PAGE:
The SPS Tower in downtown Minneapolis has sold for $144 million to a Japanese company, further indication of the area's growing attractiveness to out-of-town investors.
SPS Tower was sold by California State Teachers Retirement System (CalSTRS) and purchased by Sumitomo Corporation of Americas, the U.S. subsidiary of Japan-based trading giant, Sumitomo Corp. The deal closed Friday and works out to about $220 per square foot.
The sale of the 31-story office skyscraper comes a year after the tower was renamed as its major tenant SPS Commerce signed a new lease and expanded its space to take up about 30 percent of the 655,000-square-foot office complex. The building is 84 percent full.
The building, located along 4th Avenue S. between 7th and 8th streets across the street from the Hennepin County Government Center, had been previously referred to as the 333 South Seventh Street building. The tower was completed in 1987 and includes a four-level, underground parking garage and about an acre of developable green space.
"This is our first real estate investment in Minneapolis and we believe the expertise we've cultivated throughout our several years within the U.S. real estate market will allow us to bring insights and improvements related to building management and tenant relationships," said Yurika Sugimoto, real estate manager in the commercial real estate unit at Sumitomo, in a statement.
The Transwestern real estate team of Jim Montez, Reed Christianson and Nick Sveen have been retained to provide leasing and Transwestern will also manage the complex.
According to sources, Stephen Livaditis, managing director at Eastdil Secured in Chicago, represented CalSTRS in the deal, which is the largest office sale in the metro so far this year. CalSTRS originally bought the building in 1999 for more than $94 million and has made improvements over the years.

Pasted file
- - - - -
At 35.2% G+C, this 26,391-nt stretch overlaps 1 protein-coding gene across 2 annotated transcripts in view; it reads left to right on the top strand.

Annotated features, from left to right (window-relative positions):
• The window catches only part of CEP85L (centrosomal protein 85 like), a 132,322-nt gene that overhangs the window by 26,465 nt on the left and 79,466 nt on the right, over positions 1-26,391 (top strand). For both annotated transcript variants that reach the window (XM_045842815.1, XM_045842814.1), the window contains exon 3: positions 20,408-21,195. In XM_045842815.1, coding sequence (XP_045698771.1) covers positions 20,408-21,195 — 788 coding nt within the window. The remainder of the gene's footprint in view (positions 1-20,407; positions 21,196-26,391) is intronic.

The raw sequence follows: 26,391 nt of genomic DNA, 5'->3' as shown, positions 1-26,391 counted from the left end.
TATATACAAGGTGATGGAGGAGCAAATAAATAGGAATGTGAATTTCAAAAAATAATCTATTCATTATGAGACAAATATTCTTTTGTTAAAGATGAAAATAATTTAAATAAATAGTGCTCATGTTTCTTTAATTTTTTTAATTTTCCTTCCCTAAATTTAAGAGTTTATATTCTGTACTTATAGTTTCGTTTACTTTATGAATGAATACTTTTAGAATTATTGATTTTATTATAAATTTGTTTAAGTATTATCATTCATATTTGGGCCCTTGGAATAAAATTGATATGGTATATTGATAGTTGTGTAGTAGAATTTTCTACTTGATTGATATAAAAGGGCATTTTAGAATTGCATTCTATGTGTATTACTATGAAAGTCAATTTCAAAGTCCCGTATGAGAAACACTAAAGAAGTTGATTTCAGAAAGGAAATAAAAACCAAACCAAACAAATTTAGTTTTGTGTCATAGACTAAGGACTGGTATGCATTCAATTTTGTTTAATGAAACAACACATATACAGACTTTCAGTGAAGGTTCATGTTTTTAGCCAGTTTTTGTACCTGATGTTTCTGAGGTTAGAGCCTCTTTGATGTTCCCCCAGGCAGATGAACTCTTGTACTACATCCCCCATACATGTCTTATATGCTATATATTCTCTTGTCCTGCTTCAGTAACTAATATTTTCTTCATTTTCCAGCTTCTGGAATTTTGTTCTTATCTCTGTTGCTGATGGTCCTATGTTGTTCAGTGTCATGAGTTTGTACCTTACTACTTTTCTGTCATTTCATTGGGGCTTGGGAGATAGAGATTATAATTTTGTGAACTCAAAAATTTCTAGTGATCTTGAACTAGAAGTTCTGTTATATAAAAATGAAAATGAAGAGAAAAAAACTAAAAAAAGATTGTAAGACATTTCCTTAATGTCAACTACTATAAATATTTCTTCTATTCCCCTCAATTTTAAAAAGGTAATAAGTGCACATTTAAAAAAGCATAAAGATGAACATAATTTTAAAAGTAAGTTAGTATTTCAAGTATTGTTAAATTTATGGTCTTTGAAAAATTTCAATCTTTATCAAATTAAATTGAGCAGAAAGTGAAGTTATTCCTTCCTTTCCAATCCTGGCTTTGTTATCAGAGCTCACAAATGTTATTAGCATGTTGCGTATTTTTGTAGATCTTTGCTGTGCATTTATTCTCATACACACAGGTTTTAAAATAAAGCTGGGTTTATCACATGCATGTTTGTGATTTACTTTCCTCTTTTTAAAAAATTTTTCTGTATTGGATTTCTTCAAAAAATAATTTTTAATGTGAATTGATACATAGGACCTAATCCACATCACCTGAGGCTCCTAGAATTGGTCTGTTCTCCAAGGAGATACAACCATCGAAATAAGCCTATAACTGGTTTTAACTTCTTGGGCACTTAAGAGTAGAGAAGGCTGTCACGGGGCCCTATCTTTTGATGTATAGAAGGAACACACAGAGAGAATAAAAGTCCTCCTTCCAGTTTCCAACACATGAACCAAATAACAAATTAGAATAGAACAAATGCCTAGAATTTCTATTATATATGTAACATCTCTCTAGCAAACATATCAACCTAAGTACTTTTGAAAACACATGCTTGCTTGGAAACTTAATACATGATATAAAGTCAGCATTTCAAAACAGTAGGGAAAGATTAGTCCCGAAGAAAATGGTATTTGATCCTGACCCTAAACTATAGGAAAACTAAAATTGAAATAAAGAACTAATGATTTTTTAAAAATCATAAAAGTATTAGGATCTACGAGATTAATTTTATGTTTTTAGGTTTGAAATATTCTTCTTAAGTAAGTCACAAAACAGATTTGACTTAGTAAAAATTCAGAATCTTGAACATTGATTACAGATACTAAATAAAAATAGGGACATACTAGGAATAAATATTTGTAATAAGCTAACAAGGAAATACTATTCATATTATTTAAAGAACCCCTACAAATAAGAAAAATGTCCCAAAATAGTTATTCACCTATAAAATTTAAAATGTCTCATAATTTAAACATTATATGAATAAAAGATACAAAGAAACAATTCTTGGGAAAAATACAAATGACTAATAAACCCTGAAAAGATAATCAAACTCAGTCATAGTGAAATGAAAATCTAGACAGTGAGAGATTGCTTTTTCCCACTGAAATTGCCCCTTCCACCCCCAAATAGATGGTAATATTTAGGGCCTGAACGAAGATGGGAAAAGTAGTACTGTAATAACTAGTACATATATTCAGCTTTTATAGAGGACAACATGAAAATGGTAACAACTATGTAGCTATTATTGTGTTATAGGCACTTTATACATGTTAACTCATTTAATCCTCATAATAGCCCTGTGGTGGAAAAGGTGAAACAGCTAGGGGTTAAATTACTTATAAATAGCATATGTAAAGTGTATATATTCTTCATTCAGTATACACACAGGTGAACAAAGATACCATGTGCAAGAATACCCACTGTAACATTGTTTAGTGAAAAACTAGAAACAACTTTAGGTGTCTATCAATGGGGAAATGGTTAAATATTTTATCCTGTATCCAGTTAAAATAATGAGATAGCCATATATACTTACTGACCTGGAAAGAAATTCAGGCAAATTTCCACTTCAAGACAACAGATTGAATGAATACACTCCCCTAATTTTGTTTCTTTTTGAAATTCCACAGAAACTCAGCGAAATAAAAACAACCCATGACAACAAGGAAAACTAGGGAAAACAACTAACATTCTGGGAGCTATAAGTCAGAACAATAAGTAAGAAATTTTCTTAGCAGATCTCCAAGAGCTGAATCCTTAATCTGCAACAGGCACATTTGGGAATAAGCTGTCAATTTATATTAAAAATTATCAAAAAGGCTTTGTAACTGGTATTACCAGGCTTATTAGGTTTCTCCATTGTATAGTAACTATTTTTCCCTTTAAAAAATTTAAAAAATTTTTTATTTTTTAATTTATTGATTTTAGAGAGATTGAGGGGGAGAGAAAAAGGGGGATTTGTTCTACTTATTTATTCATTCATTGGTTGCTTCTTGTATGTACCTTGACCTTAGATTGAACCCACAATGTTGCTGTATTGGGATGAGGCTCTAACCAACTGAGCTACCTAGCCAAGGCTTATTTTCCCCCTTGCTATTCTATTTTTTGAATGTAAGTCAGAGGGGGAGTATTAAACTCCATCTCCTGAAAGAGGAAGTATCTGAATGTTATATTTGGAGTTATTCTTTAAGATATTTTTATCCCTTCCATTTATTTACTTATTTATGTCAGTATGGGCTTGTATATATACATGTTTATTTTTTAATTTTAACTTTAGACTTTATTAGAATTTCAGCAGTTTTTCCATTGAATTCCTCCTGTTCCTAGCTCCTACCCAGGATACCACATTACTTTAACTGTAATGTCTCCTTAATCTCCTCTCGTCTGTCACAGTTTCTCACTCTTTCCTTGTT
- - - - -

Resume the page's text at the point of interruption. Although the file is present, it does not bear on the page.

The sale comes as local real estate experts report that the Twin Cities has seen a spike in investor interest as they are attracted to the higher property yields they can find in Minneapolis as opposed to more expensive cities along the coasts.
According to Cushman & Wakefield's Compass report published last month, the office sector reported an increase in transaction volume last year of 10 percent. One factor behind the sales increase has been that net rental rates for office space in downtown Minneapolis have risen between $4.50 and $6 per square foot since 2010, according to the report.
Scott Pollock, executive director of the capital markets team for Cushman & Wakefield, said SPS Tower fetching its price makes sense with its caliber of tenants and the building's desirable location.
"It was kind of built on the edge of the downtown [central business district]," Pollock said. "That location has really come into vogue much more today because of what's happened east of it in East Town and all of the development around the [stadium]."
Last year, Minneapolis saw several large office sales, including 33 South Sixth Street/City Center which sold for $320 million, Capella Tower, which sold for $255 million, and Target Plaza III, which sold for $171 million.
"While Minneapolis is not a premier office market from a national perspective, those investors that know the market tend to continue to invest and keep a presence in their portfolio," according to Colliers International's recent investment services report. "A highly educated, stable and diverse economy provides a comparatively safe market for office users and therefore investors."
Office sales are predicted to be comparable if not increase in 2019 due to several major downtown complexes that are also on the market.